Prostate biopsy, once a surgical procedure, has become an everyday test for urologists and is now painless for patients. Prostate cancer, traditionally considered a death sentence, is becoming more easily detectable early, allowing immediate treatment that is saving lives.

“Before the PSA (prostate-specific antigen) blood test, 90 percent of patients with prostate cancer presented to us at incurable stages. Now with the PSA, we can detect it 90 percent of the time when it is still potentially curable. Instantaneous painless ultrasound guided biopsies performed in a thousandth of a second to establish a diagnosis are a breakthrough,” says Taylor.

“As time went on our diagnostic tools have become better. When advanced imaging machines like CT scans and MRIs were developed, we rarely had to perform exploratory surgeries. These scans allowed us to determine if there was need for surgery,” says Taylor.

Not only did CT scans and MRIs become routine tools for urologists, technology continued to advance so the scans became clearer and easier to read. This continued the trend towards faster and more accurate diagnosis.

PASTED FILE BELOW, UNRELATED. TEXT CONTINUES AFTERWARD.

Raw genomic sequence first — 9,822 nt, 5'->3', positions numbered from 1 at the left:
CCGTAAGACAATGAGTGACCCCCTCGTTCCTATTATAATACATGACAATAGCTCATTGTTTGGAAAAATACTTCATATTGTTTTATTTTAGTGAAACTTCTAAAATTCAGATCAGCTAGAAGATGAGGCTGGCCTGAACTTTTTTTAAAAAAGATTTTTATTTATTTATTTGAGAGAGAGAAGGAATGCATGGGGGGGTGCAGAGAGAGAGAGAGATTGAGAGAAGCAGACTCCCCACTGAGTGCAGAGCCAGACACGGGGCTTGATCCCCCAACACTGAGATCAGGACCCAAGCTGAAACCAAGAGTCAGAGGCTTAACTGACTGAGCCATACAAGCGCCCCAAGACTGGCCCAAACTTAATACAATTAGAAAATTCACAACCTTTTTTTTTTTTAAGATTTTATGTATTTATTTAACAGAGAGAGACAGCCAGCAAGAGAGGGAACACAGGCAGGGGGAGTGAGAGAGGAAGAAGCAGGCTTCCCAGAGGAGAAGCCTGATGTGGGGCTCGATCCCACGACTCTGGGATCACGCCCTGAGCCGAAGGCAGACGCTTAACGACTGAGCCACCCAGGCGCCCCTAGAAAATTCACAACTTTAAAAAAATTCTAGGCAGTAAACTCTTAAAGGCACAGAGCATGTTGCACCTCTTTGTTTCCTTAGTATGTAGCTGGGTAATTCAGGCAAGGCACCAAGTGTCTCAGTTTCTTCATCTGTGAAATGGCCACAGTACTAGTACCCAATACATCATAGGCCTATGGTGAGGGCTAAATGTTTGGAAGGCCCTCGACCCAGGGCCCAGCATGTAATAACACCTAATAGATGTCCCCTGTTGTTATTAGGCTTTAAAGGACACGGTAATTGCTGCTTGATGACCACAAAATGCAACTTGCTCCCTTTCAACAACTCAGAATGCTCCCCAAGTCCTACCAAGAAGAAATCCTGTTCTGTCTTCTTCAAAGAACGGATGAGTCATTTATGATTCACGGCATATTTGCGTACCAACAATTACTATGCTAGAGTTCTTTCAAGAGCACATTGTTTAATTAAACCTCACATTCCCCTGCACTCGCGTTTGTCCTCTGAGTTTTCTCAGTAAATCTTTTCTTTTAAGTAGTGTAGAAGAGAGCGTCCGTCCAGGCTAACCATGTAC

“In 1987 technology advanced to the point where we could have ultrasound machines in our office. Before that time, they were very expensive and the resolution wasn’t very good. With the improvements in computer technology the images became dramatically better and easy to read,” Taylor says, adding that ultrasound “revolutionized” prostate cancer diagnosis.

But what many doctors consider to be the greatest revolution yet in urology is less than ten years old: minimally invasive robotic surgery.

“When the da Vinci robot came out, it specifically found a niche in urology. We felt like it was developed for urologists. There are very few procedures that we are still required to perform with open incisions,” Taylor notes.  Looking to the future of medicine, Taylor foresees a day when cancer will be curable.

“I think within the next ten years kidney cancer will be treated with a pill or a shot as opposed to surgery,” says Taylor. “I think that may be true for all the cancers.”